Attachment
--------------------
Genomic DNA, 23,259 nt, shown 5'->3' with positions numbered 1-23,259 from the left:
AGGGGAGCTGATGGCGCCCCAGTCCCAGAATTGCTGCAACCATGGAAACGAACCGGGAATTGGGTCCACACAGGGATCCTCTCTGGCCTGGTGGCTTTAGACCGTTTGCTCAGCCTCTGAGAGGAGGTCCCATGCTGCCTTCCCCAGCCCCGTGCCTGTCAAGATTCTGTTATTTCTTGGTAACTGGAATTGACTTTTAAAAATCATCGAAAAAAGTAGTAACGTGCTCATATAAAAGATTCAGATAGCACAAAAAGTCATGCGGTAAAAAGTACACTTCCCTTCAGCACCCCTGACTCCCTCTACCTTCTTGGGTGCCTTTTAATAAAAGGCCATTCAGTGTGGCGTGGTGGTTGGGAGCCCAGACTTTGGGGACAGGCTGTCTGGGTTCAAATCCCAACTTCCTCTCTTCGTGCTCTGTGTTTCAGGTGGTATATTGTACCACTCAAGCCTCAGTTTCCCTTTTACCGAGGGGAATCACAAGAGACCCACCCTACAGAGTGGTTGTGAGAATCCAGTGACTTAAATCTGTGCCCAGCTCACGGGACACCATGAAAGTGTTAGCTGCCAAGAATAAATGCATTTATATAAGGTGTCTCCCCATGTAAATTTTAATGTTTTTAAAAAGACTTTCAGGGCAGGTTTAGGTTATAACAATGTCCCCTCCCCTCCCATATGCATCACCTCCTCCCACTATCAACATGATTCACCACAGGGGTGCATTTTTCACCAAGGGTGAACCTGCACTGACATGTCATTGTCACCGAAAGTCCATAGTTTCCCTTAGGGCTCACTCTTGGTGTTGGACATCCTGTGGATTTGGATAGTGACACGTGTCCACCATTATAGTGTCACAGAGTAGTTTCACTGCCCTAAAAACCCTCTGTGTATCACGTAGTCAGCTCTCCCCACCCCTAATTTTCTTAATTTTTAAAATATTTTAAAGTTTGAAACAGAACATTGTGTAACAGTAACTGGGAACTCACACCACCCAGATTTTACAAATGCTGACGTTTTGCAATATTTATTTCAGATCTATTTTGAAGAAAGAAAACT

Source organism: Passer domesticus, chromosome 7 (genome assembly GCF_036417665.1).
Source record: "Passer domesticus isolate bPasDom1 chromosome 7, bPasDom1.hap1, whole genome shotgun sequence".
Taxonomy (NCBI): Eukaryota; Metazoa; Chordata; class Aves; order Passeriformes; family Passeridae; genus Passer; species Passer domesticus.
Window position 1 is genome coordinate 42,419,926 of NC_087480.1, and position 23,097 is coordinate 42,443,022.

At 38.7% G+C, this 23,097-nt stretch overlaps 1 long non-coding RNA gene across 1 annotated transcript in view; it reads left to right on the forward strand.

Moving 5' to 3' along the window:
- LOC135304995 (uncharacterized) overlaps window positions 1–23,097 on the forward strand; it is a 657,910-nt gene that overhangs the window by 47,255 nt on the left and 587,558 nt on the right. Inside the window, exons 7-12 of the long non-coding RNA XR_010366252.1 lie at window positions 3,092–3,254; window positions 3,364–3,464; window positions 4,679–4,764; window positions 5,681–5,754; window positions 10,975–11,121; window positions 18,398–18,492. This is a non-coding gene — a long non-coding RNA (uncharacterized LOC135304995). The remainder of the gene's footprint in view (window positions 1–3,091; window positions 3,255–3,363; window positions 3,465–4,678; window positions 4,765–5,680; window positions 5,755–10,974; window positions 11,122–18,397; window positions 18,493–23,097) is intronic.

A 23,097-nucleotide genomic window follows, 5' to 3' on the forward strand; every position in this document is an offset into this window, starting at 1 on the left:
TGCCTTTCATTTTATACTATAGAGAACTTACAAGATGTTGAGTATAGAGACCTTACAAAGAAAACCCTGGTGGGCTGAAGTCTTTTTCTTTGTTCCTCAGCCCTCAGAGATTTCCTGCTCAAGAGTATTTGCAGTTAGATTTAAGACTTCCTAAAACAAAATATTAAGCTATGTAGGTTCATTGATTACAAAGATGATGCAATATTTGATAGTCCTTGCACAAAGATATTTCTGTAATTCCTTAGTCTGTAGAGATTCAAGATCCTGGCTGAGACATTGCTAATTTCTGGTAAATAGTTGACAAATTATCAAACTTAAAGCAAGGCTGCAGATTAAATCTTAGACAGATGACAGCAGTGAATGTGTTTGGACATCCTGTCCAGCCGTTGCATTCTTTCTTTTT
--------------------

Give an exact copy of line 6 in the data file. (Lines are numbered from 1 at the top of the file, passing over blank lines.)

Window position 1 is genome coordinate 42,419,926 of NC_087480.1, and position 23,097 is coordinate 42,443,022.